Facebook is partnering with security firm Websense in an effort to protect its 700 million members from malware and malicious web sites.
According to a release from the companies, Websense technology will add to Facebook's existing protections to stop users from clicking on links without knowing the trustworthiness of the destination.
The technology could be useful in helping users from falling for one of the many social engineering scams common on Facebook that seek to trick members into clicking on a malicious link by playing to their curiosity, by claiming to have celebrity gossip, or vanity, by promising them a way to see who is looking at their profile. With the Websense technology, users will now see a notification before they are taken to the link destination that warns them the site may not be trustworthy.
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"When a Facebook user clicks on a link it will be checked against the Websense database," Websense officials explained. "If Websense determines the link is malicious, the user will see a page that offers the choice to continue at their own risk, return to the previous screen, or get more information on why it was flagged as suspicious."
Earlier this year, researchers with security firm BitDefender claimed malware originating from bad links on Facebook was the top attack vector for mobile devices. Spam links on social networks like Facebook are infecting mobile devices easily because the worms and other malware are often platform-independent and are widely spread as malware that targets PCs.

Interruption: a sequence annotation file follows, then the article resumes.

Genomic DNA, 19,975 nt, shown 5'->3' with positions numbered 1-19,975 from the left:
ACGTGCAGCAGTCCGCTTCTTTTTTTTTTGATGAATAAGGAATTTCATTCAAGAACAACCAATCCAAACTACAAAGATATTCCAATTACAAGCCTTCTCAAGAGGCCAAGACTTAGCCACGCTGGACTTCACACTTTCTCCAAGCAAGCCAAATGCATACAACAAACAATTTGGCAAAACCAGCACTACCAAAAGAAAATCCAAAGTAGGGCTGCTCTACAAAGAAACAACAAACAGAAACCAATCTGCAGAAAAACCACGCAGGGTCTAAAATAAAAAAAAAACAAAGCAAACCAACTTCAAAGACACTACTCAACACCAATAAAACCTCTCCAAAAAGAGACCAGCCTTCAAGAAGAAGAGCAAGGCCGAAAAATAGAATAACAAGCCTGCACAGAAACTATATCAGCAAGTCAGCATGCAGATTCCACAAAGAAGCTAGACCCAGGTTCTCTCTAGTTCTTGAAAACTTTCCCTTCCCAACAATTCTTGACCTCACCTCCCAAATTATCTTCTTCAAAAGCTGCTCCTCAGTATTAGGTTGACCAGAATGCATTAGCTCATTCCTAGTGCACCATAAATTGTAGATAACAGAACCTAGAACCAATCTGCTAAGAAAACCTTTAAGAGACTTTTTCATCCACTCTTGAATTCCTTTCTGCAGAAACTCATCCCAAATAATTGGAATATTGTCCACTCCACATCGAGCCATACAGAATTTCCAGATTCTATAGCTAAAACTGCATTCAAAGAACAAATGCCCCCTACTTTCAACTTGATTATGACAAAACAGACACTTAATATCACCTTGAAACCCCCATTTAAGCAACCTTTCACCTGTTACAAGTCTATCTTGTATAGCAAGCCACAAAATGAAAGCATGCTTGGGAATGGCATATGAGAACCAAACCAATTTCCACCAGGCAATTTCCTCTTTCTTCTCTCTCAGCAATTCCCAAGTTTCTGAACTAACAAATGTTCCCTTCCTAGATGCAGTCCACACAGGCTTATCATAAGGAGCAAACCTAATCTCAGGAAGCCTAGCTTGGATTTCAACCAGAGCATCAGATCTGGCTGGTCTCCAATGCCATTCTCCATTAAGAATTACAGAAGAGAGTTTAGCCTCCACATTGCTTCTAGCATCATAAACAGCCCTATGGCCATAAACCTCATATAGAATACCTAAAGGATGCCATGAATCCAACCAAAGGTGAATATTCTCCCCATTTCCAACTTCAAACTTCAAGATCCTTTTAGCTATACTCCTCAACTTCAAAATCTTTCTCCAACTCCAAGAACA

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BitDefender officials pointed to Google statistics, which reveal almost one quarter of Facebook users who fell for a recent scam on the social network did so from their mobile device. The URL that was studied was one that claimed to show users a girl's Facebook status which got her expelled from school. It generated 28,672 clicks — 24 percent of which originated from mobile platforms. Users who clicked on the link — whether on their PC or mobile device — downloaded a Facebook worm and fell victim to an adword-based money grabbing scheme.
While the new technology will be helpful in aiding members in identifying bad links, it does not address malicious applications found on the site, another issue security and privacy advocates have long criticized Facebook over. Like malicious links, many applications are actually scams that lure users into traps by promising them a download of 'the dislike button,' for example. Instead users end up with a survey scam or with a malware download on their computer.